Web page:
I currently see two viable solutions. First, St. Louis Park can partner with a private broadband provider to provide more affordable services for our residents. This would include subsidizing this needed service for low income residents, the same way other essentials such as food and health care are subsidized by federal, state, and local governments. A second option is partnering with a non-profit organization focused on providing internet access.  This issue could be addressed by either avenue, or by both, but more important than the road taken is that we get to the end goal: universal internet access for our city residents, regardless of their income level.


The numbers speak for themselves. If the cheapest plan from an everyday private internet service provider is roughly $35 a month, and our city’s reported poverty rate of 6.5% (roughly 3,120 residents) is accurate, it would cost the city about $1.3 million a year to provide internet access to all residents below the poverty line. Even at its maximum cost, a flat charge to SLP residents would cost each city resident just over $2 a month for us to provide a path to broadband internet access for every single person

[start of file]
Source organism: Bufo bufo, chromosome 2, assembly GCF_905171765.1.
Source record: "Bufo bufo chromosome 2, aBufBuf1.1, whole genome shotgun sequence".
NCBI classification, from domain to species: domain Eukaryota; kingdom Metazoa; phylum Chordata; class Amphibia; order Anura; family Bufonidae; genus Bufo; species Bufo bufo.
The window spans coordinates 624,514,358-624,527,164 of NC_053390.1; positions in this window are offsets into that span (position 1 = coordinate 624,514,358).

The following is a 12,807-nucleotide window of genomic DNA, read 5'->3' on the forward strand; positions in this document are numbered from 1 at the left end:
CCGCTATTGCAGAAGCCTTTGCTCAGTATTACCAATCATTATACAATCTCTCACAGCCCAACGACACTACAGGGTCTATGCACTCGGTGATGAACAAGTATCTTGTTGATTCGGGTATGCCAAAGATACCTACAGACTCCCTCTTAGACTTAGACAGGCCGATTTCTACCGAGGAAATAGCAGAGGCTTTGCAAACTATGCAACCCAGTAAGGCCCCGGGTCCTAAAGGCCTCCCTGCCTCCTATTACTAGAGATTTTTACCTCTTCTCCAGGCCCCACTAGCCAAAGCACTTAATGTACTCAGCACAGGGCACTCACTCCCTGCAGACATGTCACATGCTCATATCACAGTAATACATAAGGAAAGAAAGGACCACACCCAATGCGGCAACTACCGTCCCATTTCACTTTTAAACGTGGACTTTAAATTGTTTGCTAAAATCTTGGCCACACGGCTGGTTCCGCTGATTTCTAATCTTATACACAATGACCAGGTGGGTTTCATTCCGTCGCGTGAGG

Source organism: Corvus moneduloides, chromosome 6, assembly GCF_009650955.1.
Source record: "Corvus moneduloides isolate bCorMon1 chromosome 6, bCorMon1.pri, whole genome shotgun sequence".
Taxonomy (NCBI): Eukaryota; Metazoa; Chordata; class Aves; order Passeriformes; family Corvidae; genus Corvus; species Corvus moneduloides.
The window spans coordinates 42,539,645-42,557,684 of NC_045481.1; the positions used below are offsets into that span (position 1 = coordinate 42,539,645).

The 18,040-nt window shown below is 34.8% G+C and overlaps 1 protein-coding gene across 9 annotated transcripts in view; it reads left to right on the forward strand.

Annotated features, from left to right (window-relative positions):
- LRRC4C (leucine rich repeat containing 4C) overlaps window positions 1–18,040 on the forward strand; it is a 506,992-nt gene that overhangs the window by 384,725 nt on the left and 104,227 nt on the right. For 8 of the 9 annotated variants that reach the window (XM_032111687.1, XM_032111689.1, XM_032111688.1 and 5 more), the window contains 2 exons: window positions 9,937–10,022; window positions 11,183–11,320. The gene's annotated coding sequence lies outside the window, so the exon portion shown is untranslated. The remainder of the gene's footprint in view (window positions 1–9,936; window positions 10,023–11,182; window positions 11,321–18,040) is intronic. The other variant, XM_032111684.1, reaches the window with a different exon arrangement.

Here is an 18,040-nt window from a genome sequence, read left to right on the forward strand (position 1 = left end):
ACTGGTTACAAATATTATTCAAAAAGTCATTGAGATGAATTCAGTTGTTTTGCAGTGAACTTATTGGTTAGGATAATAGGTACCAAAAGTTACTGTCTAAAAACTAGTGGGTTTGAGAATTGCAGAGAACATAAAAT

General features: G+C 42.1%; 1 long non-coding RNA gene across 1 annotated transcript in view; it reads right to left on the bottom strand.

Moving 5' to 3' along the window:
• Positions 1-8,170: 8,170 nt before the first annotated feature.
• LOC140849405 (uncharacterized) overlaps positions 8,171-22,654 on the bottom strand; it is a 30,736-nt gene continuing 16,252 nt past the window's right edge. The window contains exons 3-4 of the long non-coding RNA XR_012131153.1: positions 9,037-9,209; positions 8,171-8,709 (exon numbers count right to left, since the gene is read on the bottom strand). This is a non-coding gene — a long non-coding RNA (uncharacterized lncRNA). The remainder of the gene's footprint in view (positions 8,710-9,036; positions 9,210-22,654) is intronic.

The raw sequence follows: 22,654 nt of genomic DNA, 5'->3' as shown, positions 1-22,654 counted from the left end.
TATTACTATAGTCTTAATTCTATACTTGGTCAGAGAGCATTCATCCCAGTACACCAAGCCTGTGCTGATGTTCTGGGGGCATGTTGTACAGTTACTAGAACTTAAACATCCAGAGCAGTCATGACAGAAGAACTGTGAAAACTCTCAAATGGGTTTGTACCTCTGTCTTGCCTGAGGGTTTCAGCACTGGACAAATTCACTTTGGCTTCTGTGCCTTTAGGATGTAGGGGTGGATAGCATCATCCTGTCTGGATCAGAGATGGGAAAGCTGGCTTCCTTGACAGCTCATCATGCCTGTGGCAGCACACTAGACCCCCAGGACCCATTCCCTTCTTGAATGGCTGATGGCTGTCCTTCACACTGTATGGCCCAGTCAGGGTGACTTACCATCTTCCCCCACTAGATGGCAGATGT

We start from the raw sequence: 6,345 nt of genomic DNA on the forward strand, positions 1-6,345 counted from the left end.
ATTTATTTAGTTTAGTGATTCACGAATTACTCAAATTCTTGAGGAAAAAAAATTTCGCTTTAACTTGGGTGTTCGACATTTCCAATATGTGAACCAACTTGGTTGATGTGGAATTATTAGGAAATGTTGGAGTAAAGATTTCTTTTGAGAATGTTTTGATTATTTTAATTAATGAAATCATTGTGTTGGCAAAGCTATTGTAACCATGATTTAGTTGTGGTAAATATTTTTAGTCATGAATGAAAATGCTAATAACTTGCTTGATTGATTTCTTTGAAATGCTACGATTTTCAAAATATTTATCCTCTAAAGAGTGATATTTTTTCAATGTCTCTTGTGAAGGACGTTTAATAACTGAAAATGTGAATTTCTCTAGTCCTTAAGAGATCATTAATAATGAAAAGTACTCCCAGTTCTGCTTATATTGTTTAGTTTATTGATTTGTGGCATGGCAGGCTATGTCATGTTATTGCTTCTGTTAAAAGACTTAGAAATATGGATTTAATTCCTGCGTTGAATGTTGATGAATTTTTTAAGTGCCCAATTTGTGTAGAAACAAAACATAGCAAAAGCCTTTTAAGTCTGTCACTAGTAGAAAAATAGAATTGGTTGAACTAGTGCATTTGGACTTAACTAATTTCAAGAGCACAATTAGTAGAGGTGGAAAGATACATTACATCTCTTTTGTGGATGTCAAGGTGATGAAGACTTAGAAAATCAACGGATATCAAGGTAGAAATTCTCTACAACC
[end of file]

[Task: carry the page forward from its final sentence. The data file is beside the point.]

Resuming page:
Recycled Cardboard

The Environment

I am committed to the health of our environment because without it we have nothing. Firstly, I should commend the current council for the terrific work they have done to date to address climate change. If elected, I plan to continue their work and make even stronger our commitment to a greener future. There isn’t time to wait; the ramifications of climate change are already upon us. I enthusiastically approve of the initiatives taken up by the city, such as the Climate Champions Program, which help businesses make green energy upgrades; along with the Solar Sundown cost share program to help folks get access to solar.